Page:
Electronic Gadgets

"Gadget" is a catch-all word these days for nifty devices. We've covered the basics, such as clocks & watches, plus delved into the world of present-day and future high-tech gadgets, such as digital jewelry and restaurant pagers.

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Fabric displays are revolutionizing the marketing and fashion industries. From furry TV to wearable computer systems, these displays are worth watching.

By Jonathan Strickland

Love the pitter-patter of tiny robotic feet? Need a way to stash your cash? Check out some of the latest Discovery gifts and gadgets that are at the top of everyone's wish list this holiday season.

Radio frequency identification (RFID) tags are part of a tracking system that uses intelligent bar codes to track items in a store. First used to monitor livestock, these devices now appear in countless stores across the country.

By Kevin Bonsor & Wesley Fenlon

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Broadcast fax allows users to send faxes simultaneously to many recipients. Find out how broadcast fax programs work.

By Dave Roos

The demand for virtual reality gear is determined by its uses in the medical, military and entertainment markets. Learn about the advantages and disadvantages of devices like head-mounted displays.

By Jonathan Strickland

Virtual reality uses a computer to create a simulated three-dimensional world. Find out how virtual reality works and learn about the future of virtual reality.

By Jonathan Strickland

Noise-canceling headphones maximize your listening experience by removing ambient noise, all without sacrificing the sound quality of your music. But how do they do it?

By William Harris

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Speech recognition technology allows people to compose documents and control their computers using their voice. It can be used in homes or businesses, for a variety of uses.

By Ed Grabianowski

For less than $100, you can get a pocket-sized gadget that will tell you exactly where you are on Earth at any moment. As long as you have a GPS receiver and a clear view of the sky, you'll never be lost again. Learn more!

By Marshall Brain & Tom Harris

If you lived through the 1980s, then you know it was an amazing decade. It seemed like every month some cool new technology came onto the market. See the most popular consumer products that made their mark.

By Marshall Brain

From rug-beating to vacuum-pushing . . . and now to hands-free floor care! The robotic vacuum has arrived in our homes from a Jetson-like future and may one day provide air purification and even internet connectivity. See the models currently available, check the prices and learn what the future may hold.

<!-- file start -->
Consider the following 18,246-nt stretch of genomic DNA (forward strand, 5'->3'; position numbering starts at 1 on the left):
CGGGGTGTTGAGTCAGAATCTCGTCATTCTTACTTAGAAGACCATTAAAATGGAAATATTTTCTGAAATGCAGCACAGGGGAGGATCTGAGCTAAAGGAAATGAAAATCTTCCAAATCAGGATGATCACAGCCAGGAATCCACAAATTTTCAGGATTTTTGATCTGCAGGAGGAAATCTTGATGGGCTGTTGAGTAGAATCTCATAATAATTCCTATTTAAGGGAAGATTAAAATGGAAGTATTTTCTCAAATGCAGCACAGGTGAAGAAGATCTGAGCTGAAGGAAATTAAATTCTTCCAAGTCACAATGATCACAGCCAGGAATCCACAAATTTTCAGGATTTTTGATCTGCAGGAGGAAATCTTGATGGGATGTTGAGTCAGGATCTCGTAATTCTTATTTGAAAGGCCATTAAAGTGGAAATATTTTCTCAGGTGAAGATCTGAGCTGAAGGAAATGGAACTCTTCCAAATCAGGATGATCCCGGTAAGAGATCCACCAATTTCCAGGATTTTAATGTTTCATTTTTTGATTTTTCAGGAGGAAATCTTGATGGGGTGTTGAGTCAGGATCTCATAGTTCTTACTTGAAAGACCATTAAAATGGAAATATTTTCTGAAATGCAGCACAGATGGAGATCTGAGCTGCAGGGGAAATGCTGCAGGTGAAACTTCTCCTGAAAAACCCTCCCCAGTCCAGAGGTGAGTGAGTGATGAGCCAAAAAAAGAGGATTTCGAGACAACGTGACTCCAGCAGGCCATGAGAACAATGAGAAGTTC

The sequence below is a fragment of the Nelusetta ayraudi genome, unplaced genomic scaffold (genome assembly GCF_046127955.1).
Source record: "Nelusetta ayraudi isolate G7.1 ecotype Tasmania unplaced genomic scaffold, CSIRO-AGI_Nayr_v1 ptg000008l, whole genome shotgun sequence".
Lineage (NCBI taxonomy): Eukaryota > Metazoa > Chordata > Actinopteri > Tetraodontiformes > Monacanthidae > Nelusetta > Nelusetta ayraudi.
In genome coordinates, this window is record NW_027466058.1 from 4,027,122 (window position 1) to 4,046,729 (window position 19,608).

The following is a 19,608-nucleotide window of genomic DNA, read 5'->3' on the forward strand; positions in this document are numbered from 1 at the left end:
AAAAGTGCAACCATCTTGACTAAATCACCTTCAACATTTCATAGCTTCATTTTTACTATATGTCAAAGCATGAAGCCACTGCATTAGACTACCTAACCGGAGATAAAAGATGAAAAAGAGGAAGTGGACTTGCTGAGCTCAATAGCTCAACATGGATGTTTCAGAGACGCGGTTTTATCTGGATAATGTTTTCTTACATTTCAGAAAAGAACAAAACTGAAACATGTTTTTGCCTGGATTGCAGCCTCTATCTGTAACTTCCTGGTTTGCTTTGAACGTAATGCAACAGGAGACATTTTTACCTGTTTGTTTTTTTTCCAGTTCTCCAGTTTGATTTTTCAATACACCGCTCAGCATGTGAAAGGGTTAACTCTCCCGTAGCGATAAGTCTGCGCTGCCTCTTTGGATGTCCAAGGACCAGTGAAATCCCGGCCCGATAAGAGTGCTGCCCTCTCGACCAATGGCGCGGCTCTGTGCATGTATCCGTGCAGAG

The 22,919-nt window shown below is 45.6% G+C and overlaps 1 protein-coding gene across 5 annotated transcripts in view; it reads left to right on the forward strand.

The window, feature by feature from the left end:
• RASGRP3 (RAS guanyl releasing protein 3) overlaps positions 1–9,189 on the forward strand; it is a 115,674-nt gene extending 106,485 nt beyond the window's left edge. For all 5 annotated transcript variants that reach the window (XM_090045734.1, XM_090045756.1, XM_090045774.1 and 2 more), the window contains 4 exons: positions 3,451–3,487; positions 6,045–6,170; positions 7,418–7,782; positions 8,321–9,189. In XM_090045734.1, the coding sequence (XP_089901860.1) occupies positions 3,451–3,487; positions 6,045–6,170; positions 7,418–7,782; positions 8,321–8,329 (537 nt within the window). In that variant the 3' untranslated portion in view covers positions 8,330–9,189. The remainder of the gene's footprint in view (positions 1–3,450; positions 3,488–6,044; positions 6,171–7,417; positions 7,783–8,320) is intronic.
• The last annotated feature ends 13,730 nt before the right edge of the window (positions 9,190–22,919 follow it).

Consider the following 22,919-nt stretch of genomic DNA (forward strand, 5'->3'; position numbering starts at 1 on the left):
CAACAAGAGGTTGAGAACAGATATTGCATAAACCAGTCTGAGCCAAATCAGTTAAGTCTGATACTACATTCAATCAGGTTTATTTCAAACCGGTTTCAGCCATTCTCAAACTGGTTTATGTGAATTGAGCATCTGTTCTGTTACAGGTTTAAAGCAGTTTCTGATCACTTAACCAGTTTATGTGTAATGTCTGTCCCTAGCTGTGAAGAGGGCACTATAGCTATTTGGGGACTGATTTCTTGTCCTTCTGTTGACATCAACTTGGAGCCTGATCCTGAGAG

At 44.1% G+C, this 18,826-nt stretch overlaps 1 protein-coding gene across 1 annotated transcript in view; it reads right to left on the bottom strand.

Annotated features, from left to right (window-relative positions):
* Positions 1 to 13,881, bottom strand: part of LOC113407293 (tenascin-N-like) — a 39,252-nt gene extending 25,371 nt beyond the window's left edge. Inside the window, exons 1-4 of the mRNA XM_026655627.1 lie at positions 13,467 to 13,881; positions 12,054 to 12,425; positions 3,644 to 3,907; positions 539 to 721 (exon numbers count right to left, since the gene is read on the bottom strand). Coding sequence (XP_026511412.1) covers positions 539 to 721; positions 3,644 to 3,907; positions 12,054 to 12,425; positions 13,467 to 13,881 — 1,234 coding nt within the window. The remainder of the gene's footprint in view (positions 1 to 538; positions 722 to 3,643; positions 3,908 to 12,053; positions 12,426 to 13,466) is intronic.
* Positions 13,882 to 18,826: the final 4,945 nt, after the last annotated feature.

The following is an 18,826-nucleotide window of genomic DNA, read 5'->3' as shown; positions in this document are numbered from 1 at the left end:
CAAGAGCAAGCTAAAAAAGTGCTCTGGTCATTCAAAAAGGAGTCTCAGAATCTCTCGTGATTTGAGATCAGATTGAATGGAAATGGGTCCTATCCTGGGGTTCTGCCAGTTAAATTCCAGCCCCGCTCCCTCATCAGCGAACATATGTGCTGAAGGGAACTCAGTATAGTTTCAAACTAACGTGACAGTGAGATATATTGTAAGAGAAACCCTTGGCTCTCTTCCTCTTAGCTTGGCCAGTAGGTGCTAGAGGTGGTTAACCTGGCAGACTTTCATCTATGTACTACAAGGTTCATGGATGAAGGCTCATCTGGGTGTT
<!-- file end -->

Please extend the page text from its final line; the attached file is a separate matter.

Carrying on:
By Julia Layton

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Faxing over email is a popular and convenient trend for many fax users. Learn more about faxing over email in this article.

Faxing over the internet has made it faster and easier to send and receive faxes. Check out this article for an explanation of how faxing over the internet works.

Paying for a fax machine and a phone line can be a major expense. But there are alternatives. Learn more in this article.

The trend in technology is to get more and more "connectivity" into smaller and smaller packages. Find out how it's possible to access news, weather, sports, stocks, horoscopes, e-mail and more from a wristwatch.

By Robert Valdes & Nathan Chandler

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You can use it to watch TV shows and movies, listen to music and flip through digital photos -- all while sitting on an airplane. Learn all about the latest addition to the mobile-entertainment market.

By Eric Tucker

Clocks come in many different forms, from quartz watches to atomic clocks. Take a peek inside and learn what makes each kind tick.

By Marshall Brain

Gadgets are all the rage in our digital age, so much so that you probably consider some of them essential to your daily life. Which devices have made their mark?

By Nathan Chandler

Before the iPhone and other smartphones, there were PDAs such as the Palm Pilot. Learn about the PDA technology that paved the way to big-time computing power on the go.

By Craig Freudenrich, Ph.D. & Carmen Carmack

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How unique is your face? Learn how facial recognition systems can pick a face out of a crowd, extract it from the rest of the scene and compare it to a database of stored images.

By Kevin Bonsor & Ryan Johnson

Like the usual setting on the phasers used by Kirk and Spock, stun guns fall into the category of non-lethal weaponry. See how they incapacitate without causing permanent damage.

By Tom Harris

A digital picture frame is the perfect gadget for sharing digital photos with the computerless. Learn how these Internet appliances keep the technophobe in the loop.

By Karim Nice

Metal detectors can do more than just detect metal -- they can tell you the kind of metal it is and even how deep it's buried. Learn how these units pinpoint and identify their target.

By Jeff Tyson

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Most of us instinctively think of darkness as a cloak, a way to hide. So, how can you see someone standing more than 200 yards away on a pitch-black night?

By Jeff Tyson

In the next wave of mobile computing devices, our jewelry might double as our cell phones, PDAs and GPS receivers. Get a look at these new microdevices.

By Kevin Bonsor